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Prayer of the Guest Chaplain of the U.S. Senate: Rabbi Seth Frisch on 19 March 1991

https://opensiddur.org/?p=52035 Prayer of the Guest Chaplain of the U.S. Senate: Rabbi Seth Frisch on 19 March 1991 2023-07-19 15:44:15 The Opening Prayer given in the U.S. Senate on 19 March 1991. Text the Open Siddur Project Aharon N. Varady (transcription) Aharon N. Varady (transcription) Seth H. Frisch the Congressional Record of the United States of America https://opensiddur.org/copyright-policy/ Aharon N. Varady (transcription) https://creativecommons.org/publicdomain/zero/1.0/ Opening Prayers for Legislative Bodies United States of America 20th century C.E. תחינות teḥinot 58th century A.M. English vernacular prayer Prayers of Guest Chaplains U.S. Senate 102nd Congress
Guest Chaplain: Rabbi Seth Frisch, Temple Beth El, Portland, Maine
Date of Prayer: 19 March 1991
Sponsor: Sen. Bill Cohen (R-ME)

Mr. COHEN. Mr. President, I take this opportunity to thank Rabbi Frisch for being with us this morning and offering the opening prayer. As my colleagues go about their legislative duties today and the days to come I hope they will reflect upon these words and truly understand the significance of what was said today.

We are very, very fortunate to have a guest with such a distinguished and fascinating background. He is a young man, only 33 years of age, but he is an old and very wise soul. During his young years he had a chance to live in the region which we are talking about even today. He studied for a year at the Hebrew University in Jerusalem. He lived and studied with not only Israeli but also Palestinian students. He was able to visit Egypt and meet with President Anwar Sadat in his home to discuss, among many topics, America’s view of the peace process. From his experience, I think he has brought great wisdom and deep understanding not only of the particulars in the Middle East but of human nature itself.

Today, Rabbi Frisch, at the age of 33, serves as the rabbi and spiritual leader of Temple Beth El in Portland, ME, the largest Jewish congregation in the State. He is also the senior rabbi of the Portland Congregational Rabbinate, which includes the orthodox, conservative, and reform congregations.

The State of Maine is fortunate to have such a man as a resident and servant, as are we to have him with us today. Again, my thanks to Rabbi Frisch for joining us. I wish him many years of good service to the Portland and greater Maine community.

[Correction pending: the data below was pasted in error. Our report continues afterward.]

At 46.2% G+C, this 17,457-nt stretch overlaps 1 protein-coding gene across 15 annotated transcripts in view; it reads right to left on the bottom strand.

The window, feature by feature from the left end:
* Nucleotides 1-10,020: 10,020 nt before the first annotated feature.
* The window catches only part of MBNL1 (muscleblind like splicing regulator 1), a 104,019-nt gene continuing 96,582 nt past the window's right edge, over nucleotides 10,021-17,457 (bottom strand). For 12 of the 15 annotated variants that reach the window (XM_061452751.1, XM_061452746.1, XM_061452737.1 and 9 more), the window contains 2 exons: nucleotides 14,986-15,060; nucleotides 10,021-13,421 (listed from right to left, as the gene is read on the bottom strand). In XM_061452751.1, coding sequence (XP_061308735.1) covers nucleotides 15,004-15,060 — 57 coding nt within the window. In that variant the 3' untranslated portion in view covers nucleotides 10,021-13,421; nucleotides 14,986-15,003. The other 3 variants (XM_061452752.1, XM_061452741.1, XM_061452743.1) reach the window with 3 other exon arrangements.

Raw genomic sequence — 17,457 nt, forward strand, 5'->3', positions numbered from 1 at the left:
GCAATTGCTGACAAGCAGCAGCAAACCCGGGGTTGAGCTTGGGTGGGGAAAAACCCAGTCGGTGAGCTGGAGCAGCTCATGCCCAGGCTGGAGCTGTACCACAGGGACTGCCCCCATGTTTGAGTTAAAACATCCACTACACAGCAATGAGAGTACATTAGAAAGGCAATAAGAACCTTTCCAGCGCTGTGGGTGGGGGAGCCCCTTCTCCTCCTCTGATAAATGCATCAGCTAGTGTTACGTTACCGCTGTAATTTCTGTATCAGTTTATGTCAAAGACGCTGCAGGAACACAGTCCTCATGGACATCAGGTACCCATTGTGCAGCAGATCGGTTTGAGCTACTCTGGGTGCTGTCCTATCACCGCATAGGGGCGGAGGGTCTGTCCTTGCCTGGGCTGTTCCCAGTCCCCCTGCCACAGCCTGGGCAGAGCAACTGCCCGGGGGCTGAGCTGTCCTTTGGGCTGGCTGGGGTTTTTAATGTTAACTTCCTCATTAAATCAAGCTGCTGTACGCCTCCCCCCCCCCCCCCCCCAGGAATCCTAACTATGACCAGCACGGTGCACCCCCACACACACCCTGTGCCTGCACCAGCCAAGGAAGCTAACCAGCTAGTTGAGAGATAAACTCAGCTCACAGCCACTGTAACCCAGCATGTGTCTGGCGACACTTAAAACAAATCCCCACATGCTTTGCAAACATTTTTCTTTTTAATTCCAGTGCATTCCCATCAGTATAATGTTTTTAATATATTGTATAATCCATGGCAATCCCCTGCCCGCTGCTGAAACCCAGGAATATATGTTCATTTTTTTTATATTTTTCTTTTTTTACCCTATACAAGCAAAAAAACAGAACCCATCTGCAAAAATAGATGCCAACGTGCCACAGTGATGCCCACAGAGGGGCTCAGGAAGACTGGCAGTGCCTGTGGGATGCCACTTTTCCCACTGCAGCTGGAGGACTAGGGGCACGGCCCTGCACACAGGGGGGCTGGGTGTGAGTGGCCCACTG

Contribute a translationSource (English)
Almighty God,
in Your Holy Writ, the Book of Numbers,
You give us a most unusual view of Moses, Your servant,
who has brought the Israelites out of Egypt.
He has demanded of Pharaoh
to let his people go.
While physically they have been freed,
they have yet to become in their own minds free.
When they are confronted
with the harsh realities of life in the desert,
they cry out for their past life in Egypt.
In this particular passage in Numbers,
it is Moses instead who cries out. He says:
“I am not able to bear all this people myself alone,
because it is too heavy for me.” (Numbers 11:14)
And it is You, God,
who answers Your servant with compassion.
You say to him:
“Gather unto Me seventy of the elders of Israel,
whom thou knowest to be elders of the people,
and officers to represent them;
and bring them to the tent of meeting
that they may stand there with thee… (Numbers 11:16)
They shall bear the burden of the people with you,
that thou bear it not thyself alone.” (Numbers 11:17 part)
These are powerful words for our ancestors in this ancient world,
but for us these words founded this great Nation.
These are words upon which this United States
is but a cornerstone.
And so today I as a rabbi ask you,
the representatives of this Nation,
to pray with me.
Lord God,
stand together with us this day
as You once stood with the elders of Israel
at a tented meeting in a desert far away.
Today our prayer is that we ask You to guide us
in our most difficult task of governing this Nation.
Help us to come to one another’s aid
so that we will remain united in our purpose
and so that we may continue to receive Your blessings,
blessings that You have graciously bestowed upon us
these many years since the founding of this most noble Nation.
May God bless you and keep you,
may God make his continence to shine down upon you,
and may God grant you his most special blessing of peace.[1] The Birkat Kohanim (Priestly Blessing) Numbers 6:23–27. 


102nd Congress, 1st Session. C-SPAN.
Congressional Record, Vol. 137, Part 5 — Bound Edition, p. 6501.

Congressional Record v. 137, part 5 – 19 March 1991. p. 6501



1The Birkat Kohanim (Priestly Blessing) Numbers 6:23–27.



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